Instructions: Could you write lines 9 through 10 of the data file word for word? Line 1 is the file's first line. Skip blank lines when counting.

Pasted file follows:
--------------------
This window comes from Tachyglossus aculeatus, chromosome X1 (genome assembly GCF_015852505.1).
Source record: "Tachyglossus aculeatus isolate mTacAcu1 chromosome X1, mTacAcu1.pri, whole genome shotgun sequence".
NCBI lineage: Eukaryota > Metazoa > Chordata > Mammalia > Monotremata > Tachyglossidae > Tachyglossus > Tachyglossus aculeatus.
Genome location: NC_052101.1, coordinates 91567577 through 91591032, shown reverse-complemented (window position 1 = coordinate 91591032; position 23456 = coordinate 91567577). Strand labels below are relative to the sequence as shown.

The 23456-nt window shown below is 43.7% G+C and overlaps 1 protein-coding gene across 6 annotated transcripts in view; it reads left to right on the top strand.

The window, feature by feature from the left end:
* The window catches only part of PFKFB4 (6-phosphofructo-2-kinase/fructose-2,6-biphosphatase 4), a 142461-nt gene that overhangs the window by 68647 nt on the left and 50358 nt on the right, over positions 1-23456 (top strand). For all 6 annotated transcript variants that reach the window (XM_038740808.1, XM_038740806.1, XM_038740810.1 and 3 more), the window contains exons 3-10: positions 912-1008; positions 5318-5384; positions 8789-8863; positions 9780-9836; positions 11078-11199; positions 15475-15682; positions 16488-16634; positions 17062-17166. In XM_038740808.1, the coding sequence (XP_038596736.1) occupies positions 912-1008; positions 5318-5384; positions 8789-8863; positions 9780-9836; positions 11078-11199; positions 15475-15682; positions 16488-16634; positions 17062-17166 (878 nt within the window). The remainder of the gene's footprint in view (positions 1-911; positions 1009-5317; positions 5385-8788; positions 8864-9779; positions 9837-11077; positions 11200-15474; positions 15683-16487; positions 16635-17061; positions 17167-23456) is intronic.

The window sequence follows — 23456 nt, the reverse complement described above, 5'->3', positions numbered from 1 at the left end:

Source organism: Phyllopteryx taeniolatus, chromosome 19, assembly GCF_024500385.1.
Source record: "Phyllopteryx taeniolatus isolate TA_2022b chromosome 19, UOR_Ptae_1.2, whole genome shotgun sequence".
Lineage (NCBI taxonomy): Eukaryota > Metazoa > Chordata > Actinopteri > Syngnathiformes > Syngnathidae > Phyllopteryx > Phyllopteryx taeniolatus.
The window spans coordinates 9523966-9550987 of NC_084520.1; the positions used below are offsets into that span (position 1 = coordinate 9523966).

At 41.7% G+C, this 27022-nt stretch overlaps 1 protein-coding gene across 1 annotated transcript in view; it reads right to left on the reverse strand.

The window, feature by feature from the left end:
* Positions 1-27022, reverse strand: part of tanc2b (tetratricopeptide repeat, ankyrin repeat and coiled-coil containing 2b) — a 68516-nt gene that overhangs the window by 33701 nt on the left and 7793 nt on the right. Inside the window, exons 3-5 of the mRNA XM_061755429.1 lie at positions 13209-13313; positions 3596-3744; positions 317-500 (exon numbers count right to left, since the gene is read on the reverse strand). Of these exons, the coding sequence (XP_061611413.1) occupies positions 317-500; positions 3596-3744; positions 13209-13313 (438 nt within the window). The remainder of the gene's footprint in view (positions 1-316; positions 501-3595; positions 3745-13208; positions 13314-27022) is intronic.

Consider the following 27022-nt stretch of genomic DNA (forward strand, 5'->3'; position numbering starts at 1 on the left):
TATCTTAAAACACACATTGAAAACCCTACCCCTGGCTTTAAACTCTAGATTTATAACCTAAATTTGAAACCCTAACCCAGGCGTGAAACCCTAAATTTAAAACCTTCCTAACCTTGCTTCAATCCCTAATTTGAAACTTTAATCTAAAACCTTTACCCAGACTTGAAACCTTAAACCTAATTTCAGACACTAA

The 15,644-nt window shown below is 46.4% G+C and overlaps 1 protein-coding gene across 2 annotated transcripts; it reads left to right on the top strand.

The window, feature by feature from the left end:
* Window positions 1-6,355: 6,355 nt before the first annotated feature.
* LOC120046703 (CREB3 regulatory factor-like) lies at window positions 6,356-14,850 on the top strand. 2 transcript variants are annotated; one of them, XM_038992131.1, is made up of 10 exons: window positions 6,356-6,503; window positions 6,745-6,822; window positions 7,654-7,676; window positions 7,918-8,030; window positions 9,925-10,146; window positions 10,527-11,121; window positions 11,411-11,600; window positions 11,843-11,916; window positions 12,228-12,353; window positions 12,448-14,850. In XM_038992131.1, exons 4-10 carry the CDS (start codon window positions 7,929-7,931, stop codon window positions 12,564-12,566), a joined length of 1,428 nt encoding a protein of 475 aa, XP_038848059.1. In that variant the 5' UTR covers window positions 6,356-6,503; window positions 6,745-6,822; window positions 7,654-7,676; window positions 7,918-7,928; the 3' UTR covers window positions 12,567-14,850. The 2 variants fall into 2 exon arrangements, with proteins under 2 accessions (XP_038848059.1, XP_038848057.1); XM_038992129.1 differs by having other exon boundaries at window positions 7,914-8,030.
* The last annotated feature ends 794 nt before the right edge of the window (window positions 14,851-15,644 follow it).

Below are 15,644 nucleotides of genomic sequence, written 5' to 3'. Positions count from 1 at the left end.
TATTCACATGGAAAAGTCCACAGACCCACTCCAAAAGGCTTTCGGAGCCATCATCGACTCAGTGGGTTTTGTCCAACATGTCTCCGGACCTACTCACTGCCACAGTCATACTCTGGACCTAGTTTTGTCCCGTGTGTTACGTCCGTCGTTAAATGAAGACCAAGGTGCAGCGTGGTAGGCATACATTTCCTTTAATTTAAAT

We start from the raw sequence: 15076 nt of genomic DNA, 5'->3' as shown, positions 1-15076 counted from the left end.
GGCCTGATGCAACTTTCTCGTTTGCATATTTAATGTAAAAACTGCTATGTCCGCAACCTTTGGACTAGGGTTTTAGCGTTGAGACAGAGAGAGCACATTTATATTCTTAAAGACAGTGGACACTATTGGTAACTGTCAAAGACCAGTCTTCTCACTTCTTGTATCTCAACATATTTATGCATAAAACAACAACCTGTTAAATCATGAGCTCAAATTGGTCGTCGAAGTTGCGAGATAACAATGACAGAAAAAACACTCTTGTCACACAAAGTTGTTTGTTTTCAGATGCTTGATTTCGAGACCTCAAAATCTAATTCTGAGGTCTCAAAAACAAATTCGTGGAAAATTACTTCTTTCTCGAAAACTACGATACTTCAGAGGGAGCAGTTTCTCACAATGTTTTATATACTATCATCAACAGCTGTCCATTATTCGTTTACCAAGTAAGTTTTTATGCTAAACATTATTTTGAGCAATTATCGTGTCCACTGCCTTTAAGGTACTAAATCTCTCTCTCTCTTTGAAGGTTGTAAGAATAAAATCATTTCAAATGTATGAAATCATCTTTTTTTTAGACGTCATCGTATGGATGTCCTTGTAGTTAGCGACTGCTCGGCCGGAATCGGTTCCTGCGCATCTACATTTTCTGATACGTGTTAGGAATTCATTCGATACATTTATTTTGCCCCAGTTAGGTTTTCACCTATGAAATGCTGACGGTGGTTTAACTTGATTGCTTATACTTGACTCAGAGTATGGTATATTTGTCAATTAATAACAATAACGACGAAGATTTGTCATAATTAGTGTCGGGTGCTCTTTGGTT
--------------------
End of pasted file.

Source organism: Phyllopteryx taeniolatus, chromosome 19, assembly GCF_024500385.1.
Source record: "Phyllopteryx taeniolatus isolate TA_2022b chromosome 19, UOR_Ptae_1.2, whole genome shotgun sequence".